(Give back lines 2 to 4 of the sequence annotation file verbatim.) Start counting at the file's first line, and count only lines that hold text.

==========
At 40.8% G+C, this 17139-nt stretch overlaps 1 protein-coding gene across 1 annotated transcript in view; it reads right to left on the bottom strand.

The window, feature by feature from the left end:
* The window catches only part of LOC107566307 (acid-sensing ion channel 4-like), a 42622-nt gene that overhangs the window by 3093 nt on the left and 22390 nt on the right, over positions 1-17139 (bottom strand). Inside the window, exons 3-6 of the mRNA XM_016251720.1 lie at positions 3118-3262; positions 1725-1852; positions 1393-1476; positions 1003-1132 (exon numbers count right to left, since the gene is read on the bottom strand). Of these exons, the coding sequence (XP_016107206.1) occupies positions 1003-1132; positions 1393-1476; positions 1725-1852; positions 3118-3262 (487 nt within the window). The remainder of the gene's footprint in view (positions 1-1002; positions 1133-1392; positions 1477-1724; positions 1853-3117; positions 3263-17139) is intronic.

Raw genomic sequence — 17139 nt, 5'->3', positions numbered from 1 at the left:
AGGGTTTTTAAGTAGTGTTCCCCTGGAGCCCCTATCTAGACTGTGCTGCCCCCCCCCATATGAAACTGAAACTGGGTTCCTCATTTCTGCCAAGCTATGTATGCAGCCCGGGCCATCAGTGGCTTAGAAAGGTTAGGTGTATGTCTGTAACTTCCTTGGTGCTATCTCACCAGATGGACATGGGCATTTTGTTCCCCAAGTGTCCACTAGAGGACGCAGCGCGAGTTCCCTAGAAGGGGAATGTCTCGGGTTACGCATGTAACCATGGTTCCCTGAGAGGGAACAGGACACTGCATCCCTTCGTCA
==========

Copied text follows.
The window, feature by feature from the left end:
* The window catches only part of LOC107566307 (acid-sensing ion channel 4-like), a 42622-nt gene that overhangs the window by 3093 nt on the left and 22390 nt on the right, over positions 1-17139 (bottom strand). Inside the window, exons 3-6 of the mRNA XM_016251720.1 lie at positions 3118-3262; positions 1725-1852; positions 1393-1476; positions 1003-1132 (exon numbers count right to left, since the gene is read on the bottom strand). Of these exons, the coding sequence (XP_016107206.1) occupies positions 1003-1132; positions 1393-1476; positions 1725-1852; positions 3118-3262 (487 nt within the window). The remainder of the gene's footprint in view (positions 1-1002; positions 1133-1392; positions 1477-1724; positions 1853-3117; positions 3263-17139) is intronic.

Raw genomic sequence — 17139 nt, 5'->3', positions numbered from 1 at the left: